PV isolation with the laser balloon is typically performed sequentially using a vein-by vein approach by “stitching” together the individual laser lesions. It is best to deliver contiguous lesions circumferentially around the PV with one balloon position, rather than trying to stitch together lesions in multiple balloon orientations. The endoscopic view allows a 270-degree view as seen down the shaft of the balloon. Approximately 90-degrees of the view is obscured by the shaft of the lesion generator, and while it is in place represents a “blind spot” in the field of view. Before each lesion is delivered, a green “aiming beam” is used to determine the exact location of each delivered lesion. The available ablation energy is projected perpendicular to the catheter shaft and ranges from 5.5 W to 14 W. Lesions delivered at the lowest power, 5.5 W, are delivered for 30 s; higher power lesions ranging from 7 W to 14 W are delivered for 20 s. Delivering laser energy into stagnant blood can lead to thrombus and should always be avoided. Because the human left atrium is quite pale, not all lesions are readily visible after they are delivered. The system contains software that allows tracking of laser lesions as they are delivered around the PV circumference. Typically 30% to 50% overlap of individual laser lesions is recommended. Once ablation has been performed over the 270-degree visualized radius, the entire catheter shaft can be rotated to visualize the remaining PV circumference and complete the circumferential ablation. As with any ablation technology, temperature monitoring of the esophagus is recommended during ablation. Energy is typically discontinued if a temperature rise >0.5°C occurs. During laser ablation of the septal side of the right PVs, pacing from the phrenic nerve using a catheter in the superior vena cava should be performed continuously to monitor for phrenic nerve damage. Any loss of phrenic nerve capture should prompt cessation of energy delivery. After delivering contiguous lesions around a pulmonary vein, the balloon is withdrawn and a circular mapping catheter can be used to judge PV isolation. If the PV remains connected, additional lesions can be delivered until isolation is achieved.

Ablation outcome

In a preliminary study, 30 patients with paroxysmal AF underwent laser balloon ablation [8]. During the procedure, 105 of 116 PVs (91%) were successfully isolated. After a single procedure, the 12-month drug-free rate of freedom from AF was 60% (18 of 30 patients). There were no significant PV stenoses, but adverse events included one episode of cardiac tamponade, one stroke without residual defect, and one asymptomatic phrenic nerve palsy. There were no cases of left atrial–esophageal fistulae. The authors concluded that PV isolation using the laser balloon was feasible. A 100-patient feasibility trial was recently completed in the United States and is awaiting follow-up.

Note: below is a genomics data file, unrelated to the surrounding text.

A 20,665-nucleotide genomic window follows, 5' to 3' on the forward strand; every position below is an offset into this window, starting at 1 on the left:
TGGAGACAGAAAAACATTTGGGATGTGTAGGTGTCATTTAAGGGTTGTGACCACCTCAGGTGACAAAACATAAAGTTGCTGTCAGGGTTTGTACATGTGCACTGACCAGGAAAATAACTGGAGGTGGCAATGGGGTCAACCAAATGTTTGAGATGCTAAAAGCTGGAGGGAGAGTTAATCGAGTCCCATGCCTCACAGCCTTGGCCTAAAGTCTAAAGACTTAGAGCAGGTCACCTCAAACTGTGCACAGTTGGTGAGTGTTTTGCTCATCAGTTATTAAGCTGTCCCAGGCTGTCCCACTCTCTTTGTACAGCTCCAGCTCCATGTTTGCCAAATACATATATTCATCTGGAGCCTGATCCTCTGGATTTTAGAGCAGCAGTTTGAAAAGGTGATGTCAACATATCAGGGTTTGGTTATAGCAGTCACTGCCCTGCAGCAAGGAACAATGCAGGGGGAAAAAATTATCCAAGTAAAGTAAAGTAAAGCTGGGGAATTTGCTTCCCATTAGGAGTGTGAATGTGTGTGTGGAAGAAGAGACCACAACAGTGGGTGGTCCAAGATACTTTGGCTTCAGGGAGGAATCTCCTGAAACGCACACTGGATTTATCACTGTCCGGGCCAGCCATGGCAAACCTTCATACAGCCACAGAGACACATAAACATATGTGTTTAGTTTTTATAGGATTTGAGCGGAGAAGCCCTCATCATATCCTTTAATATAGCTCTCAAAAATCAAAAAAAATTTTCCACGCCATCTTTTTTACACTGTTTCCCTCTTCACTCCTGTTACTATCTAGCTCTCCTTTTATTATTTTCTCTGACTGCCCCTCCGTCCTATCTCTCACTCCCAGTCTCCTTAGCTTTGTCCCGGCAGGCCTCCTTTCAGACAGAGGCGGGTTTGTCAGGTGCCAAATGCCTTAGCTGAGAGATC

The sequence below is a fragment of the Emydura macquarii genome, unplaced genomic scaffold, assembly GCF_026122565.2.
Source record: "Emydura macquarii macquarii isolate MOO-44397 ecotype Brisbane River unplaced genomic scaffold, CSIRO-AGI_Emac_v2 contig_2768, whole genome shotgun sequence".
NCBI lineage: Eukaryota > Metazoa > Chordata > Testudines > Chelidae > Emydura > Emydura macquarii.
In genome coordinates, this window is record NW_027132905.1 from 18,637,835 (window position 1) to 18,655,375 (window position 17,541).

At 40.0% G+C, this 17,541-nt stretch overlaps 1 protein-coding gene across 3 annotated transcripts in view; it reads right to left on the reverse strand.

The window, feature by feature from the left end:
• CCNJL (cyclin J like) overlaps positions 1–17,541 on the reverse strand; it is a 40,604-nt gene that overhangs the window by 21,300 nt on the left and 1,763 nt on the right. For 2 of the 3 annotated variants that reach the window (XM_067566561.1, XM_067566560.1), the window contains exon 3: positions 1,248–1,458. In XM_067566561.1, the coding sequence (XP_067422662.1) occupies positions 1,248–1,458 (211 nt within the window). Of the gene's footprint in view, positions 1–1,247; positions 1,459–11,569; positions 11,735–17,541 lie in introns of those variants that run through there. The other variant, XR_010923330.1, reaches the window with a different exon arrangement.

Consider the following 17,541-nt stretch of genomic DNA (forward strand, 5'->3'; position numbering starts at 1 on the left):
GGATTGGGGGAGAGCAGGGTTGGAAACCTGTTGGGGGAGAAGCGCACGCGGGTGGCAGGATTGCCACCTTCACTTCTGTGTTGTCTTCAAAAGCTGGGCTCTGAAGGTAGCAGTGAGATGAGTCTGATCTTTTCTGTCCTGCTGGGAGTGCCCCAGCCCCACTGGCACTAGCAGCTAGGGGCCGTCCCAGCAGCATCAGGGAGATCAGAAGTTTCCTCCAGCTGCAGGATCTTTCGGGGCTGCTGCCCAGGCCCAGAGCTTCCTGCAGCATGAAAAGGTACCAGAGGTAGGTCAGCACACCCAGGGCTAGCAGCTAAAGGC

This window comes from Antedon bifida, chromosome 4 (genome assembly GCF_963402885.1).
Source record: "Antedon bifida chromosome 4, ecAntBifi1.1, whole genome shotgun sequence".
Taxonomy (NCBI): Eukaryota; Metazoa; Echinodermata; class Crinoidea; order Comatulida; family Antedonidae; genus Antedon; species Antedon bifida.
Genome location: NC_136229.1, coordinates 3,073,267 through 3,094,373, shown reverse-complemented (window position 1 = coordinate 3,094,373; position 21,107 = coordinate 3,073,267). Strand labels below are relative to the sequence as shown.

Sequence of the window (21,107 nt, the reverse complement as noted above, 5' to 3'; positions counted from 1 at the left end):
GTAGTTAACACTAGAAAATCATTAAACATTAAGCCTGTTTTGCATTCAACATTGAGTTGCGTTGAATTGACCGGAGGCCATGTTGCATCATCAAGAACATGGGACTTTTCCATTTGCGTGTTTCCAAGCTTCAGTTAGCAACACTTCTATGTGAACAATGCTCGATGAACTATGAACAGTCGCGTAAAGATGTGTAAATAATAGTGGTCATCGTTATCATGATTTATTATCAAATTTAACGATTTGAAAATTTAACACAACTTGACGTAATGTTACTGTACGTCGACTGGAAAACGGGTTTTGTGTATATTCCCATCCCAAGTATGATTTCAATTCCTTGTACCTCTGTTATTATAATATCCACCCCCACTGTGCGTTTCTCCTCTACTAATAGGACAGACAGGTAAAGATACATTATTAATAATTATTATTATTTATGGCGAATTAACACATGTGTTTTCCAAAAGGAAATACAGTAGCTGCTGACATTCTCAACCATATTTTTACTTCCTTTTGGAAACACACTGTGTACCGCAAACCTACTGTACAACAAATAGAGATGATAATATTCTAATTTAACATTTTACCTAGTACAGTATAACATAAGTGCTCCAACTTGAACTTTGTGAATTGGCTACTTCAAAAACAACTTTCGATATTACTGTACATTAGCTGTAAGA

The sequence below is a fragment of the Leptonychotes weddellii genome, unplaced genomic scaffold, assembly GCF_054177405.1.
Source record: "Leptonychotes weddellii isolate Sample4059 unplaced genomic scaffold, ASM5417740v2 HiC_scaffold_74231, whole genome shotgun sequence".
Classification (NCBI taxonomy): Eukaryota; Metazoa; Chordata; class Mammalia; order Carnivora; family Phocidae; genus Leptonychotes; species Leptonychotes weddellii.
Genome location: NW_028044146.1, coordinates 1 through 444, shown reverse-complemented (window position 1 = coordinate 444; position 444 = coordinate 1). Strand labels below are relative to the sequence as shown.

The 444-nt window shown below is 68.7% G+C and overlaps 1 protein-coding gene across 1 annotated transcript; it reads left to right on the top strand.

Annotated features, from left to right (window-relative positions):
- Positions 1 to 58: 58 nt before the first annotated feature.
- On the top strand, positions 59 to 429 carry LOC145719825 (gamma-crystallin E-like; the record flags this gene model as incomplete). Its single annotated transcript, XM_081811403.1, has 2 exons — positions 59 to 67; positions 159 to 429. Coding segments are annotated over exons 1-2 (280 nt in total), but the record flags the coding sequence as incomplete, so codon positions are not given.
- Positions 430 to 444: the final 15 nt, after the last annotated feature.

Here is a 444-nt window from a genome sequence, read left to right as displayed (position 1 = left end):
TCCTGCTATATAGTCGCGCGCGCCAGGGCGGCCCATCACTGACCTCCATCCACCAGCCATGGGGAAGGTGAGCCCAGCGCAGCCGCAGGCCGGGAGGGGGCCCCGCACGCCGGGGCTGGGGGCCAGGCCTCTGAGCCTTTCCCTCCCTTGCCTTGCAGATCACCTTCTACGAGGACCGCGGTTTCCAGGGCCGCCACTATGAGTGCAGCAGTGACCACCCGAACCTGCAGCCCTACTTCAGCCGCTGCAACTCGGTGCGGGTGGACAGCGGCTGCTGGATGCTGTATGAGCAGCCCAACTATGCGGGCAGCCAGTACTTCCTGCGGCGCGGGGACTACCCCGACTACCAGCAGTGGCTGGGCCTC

The advantages of the laser ablation system include direct visualization during ablation and a high rate of persistent PV isolation in preliminary studies. The negatives include a more distal level of PV isolation than can be performed with standard catheters [9], risk of thrombus formation if ablating in stagnant blood, and risk of phrenic nerve damage during right PV isolation. Although no cases of left atrial–esophageal fistulae have been reported, esophageal temperature rises do occur during posterior left atrial ablation; therefore this complication is not completely avoided using this technique.

Ablation Frontiers phased array catheter system

  • As opposed to the cryoballoon and laser balloon systems, which are designed for ablation in patients with paroxysmal AF, the Ablation Frontiers system (Medtronic, Minneapolis, MN) is designed for ablation in patients with more persistent forms of AF. Because the success rate of PV isolation alone in persistent AF is suboptimal, many have advocated additional left atrial substrate ablation. This includes ablation of complex atrial fractionated electrograms (CAFE), which are most prevalent on the left atrial septum. The phased array ablation system is comprised of three catheters: 1) a circular PV ablation catheter (PVAC), 2) the multi-array septal catheter (MASC), and 3) the multi-array ablation catheter (MAAC) (Fig. 3). The PVAC catheter is a multi-polar circular catheter that is designed for both PV mapping and circumferential ablation. The catheter can ablate simultaneously through multiple electrodes or through one electrode at a time. The MASC catheter is designed to perform rapid mapping ablation of fractionated electrograms on the left atrial septum. The MAAC catheter is designed to perform rapid mapping and ablation of electrograms in the left atrial body. Together, the catheters allow pulmonary vein isolation and left atrial substrate ablation with much less effort than standard catheter ablation.